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CLEVELAND — Trucks during the second quarter traveled farther between unscheduled roadside repairs, according to the latest edition of the TMC/FleetNet America Vertical Benchmarking report, presented Sept. 12 at American Trucking Associations’ 2021 Technology & Maintenance Council Fall Meeting & Transportation Technology Exhibition.
Among fleets that participate in the program, miles between unscheduled roadside repairs in Q2 reached 31,638, a 7.2% improvement over 29,506 miles in Q1 2021. The report includes data supplied by truckload, less-than-truckload and tank carriers that have been participating in the benchmark program.
The report measures miles between breakdowns and miles between repairs. Miles between breakdowns covers the total miles a fleet runs between an unscheduled roadside event. Miles between repairs refers to the frequency of a repair at the Vehicle Maintenance Reporting Standards (VMRS) system or assembly level.
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Truckload carriers saw miles between breakdown increase 9.5% to 23,769 miles compared with a Q1 figure of 21,707 miles. The Q2 2021 result was also slightly better than Q2 2020, when the sector reached 23,190 miles between breakdowns.
The LTL vertical saw miles between breakdowns in Q2 increase 5.2% to 46,186 miles from 43,892 miles in the prior quarter. But the segment saw a decline versus year-ago levels; participating LTL fleets in Q2 2020 traveled 52,125 miles between breakdowns.
The tank vertical in Q2 saw a 1.5% increase to 18,241 miles between breakdowns from 17,973 miles in Q1. But the Q2 result was a decrease of 28% from a Q2 2020 result of 23,401 miles.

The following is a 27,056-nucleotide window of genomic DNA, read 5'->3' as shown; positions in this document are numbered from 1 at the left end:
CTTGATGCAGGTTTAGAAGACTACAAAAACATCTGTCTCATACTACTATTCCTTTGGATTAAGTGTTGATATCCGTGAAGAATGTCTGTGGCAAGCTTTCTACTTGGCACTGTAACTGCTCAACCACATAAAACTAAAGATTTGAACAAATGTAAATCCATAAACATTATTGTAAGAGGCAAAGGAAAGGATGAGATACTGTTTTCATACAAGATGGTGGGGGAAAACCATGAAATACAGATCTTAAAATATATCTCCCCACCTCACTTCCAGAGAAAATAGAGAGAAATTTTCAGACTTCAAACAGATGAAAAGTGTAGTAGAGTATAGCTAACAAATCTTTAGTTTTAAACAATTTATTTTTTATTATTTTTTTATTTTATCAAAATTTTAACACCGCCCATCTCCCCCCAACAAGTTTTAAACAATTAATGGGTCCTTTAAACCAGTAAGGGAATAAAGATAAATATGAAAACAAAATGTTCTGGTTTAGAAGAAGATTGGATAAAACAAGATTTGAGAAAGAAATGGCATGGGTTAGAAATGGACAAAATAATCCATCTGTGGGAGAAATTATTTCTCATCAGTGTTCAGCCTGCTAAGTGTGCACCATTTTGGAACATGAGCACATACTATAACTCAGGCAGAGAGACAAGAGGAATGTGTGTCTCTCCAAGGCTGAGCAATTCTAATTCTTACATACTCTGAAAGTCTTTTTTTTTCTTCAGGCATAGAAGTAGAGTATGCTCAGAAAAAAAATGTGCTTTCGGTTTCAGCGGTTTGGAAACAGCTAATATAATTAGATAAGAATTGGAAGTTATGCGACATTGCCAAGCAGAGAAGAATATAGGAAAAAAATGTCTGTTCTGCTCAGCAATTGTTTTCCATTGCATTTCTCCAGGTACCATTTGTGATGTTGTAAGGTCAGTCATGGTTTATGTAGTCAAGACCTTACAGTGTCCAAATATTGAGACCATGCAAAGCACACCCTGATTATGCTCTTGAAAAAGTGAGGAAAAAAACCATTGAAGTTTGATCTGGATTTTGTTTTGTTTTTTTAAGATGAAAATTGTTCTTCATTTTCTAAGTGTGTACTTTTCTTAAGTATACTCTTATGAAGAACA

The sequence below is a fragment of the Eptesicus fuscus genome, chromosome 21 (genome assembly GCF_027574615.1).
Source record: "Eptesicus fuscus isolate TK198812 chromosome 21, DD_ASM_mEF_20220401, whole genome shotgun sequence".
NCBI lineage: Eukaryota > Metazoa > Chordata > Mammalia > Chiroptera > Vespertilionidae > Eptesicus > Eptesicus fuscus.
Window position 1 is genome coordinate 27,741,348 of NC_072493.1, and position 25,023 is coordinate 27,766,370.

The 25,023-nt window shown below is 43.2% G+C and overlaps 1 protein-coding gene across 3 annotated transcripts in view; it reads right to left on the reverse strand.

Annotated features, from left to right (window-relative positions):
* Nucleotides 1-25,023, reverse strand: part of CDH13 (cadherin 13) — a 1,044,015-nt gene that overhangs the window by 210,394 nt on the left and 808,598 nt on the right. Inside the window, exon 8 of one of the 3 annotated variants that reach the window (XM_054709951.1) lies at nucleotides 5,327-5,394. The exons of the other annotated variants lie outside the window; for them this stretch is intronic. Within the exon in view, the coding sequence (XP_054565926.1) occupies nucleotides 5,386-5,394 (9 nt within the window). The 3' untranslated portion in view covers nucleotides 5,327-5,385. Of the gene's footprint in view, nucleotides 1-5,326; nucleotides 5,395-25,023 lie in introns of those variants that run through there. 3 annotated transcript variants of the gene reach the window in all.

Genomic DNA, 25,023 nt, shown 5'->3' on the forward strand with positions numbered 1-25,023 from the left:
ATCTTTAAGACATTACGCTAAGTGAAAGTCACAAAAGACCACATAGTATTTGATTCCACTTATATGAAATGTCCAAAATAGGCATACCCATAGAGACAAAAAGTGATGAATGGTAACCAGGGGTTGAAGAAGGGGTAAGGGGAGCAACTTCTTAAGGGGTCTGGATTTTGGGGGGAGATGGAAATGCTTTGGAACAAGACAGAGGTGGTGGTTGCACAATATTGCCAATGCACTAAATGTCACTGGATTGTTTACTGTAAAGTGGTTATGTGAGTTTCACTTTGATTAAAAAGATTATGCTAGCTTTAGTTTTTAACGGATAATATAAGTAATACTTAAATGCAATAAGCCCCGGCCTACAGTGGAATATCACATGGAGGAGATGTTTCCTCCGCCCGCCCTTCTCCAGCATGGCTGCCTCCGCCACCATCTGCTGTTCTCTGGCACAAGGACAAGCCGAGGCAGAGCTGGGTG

Addressing the media, FleetNet vice president of sales Paul Gildenhorn said that while the pandemic affected year-ago comparisons, it also provided fleets with time to catch up on maintenance.
“Let me just note, this is a very odd quarter to be benchmarking against because Q2 2020 is when the economy shut down,” he said during a Sept. 12 media briefing. “What ends up happening is trucks were parked — especially with the LTL and the tanker fleets — while the truckload carriers saw high demand. With the utilization in Q2 2020 down, fleets were taking time to catch up on [predictive maintenance] and do necessary repairs.”
Gildenhorn noted that the top five roadside repairs in Q2 2021 accounted for almost 70% of total incidents. The top five was led by tires, which saw an average of 74,854 miles between roadside incidents during the quarter. That was followed by brakes at 285,000 miles, power plant issues at 562,000 miles, lighting systems at 725,000 miles and cranking systems at 902,000 miles between breakdowns.
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